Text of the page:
Supermarkets and processors are paying lip service to reducing the climate impact of dairy, and overlooking low-carbon producers “on the grounds of simple logistics”, a Welsh dairy farmer has claimed.
Sion Davies produces 10 million litres of milk a year from a herd of indoor-reared cows at his Carmarthenshire-based Coomb Farm.
Despite investing significant sums of money to create a “highly efficient” dairy farm with a carbon footprint “significantly below” the industry average, Davies said he had been ignored by supermarkets due to his farm’s relative distance from major processing plants near the M25 and M6 corridor.
The farm boasted “excellent feed conversion efficiency and an on-site 500kw anaerobic digestion plant”, which runs off the farm’s manure, waste silage and old bedding, said Davies, who currently supplies milk to mozzarella producer Dairy Partners.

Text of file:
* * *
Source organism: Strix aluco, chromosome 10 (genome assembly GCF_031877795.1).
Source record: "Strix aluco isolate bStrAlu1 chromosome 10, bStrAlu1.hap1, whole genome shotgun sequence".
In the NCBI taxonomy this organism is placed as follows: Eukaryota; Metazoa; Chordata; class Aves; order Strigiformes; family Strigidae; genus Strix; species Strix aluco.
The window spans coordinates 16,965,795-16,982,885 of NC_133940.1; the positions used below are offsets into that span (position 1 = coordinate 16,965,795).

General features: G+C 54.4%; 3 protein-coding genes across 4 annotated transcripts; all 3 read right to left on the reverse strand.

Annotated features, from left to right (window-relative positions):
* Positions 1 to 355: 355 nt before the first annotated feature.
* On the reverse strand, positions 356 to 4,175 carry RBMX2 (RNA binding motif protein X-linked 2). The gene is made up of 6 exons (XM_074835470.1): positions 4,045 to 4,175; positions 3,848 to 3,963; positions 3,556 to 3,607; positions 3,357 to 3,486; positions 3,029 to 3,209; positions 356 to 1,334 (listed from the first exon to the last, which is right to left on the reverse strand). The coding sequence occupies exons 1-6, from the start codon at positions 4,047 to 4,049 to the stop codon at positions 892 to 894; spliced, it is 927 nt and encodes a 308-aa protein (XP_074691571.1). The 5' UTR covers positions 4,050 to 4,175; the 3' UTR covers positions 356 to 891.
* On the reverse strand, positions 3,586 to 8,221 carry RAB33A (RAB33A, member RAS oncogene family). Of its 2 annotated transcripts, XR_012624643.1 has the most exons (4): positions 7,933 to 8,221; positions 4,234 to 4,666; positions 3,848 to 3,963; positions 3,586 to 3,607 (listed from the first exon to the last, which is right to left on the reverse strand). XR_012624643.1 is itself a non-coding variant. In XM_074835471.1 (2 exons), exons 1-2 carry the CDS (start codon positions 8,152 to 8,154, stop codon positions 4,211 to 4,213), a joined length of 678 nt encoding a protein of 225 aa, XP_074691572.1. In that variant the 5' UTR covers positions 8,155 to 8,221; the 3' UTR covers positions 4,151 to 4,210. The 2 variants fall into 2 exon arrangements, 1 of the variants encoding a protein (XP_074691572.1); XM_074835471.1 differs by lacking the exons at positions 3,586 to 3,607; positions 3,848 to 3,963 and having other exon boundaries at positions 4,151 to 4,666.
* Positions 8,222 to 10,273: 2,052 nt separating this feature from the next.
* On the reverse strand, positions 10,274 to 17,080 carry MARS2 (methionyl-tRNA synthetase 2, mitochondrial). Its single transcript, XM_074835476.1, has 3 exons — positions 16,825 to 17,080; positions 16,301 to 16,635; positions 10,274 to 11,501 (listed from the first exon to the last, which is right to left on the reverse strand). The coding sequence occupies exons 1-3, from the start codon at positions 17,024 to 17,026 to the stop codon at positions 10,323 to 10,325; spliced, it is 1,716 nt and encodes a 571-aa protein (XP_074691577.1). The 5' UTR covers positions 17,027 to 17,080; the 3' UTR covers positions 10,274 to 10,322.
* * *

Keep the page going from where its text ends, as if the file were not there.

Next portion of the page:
Despite these attributes, he was told by milk buyers “it wasn’t worth their while” to source from him.
Consumers were being “misled” over supermarket carbon reduction commitments, while “genuine low carbon producers” were being overlooked, said Davies.
As a result, the Welsh dairy farmer is now planning to launch a campaign in September to lobby for the need for a premium to be paid on low-carbon milk and for low-carbon labelling to be introduced. The campaign is supported by marketing experts at Lincoln University and backed by other farmers in the industry.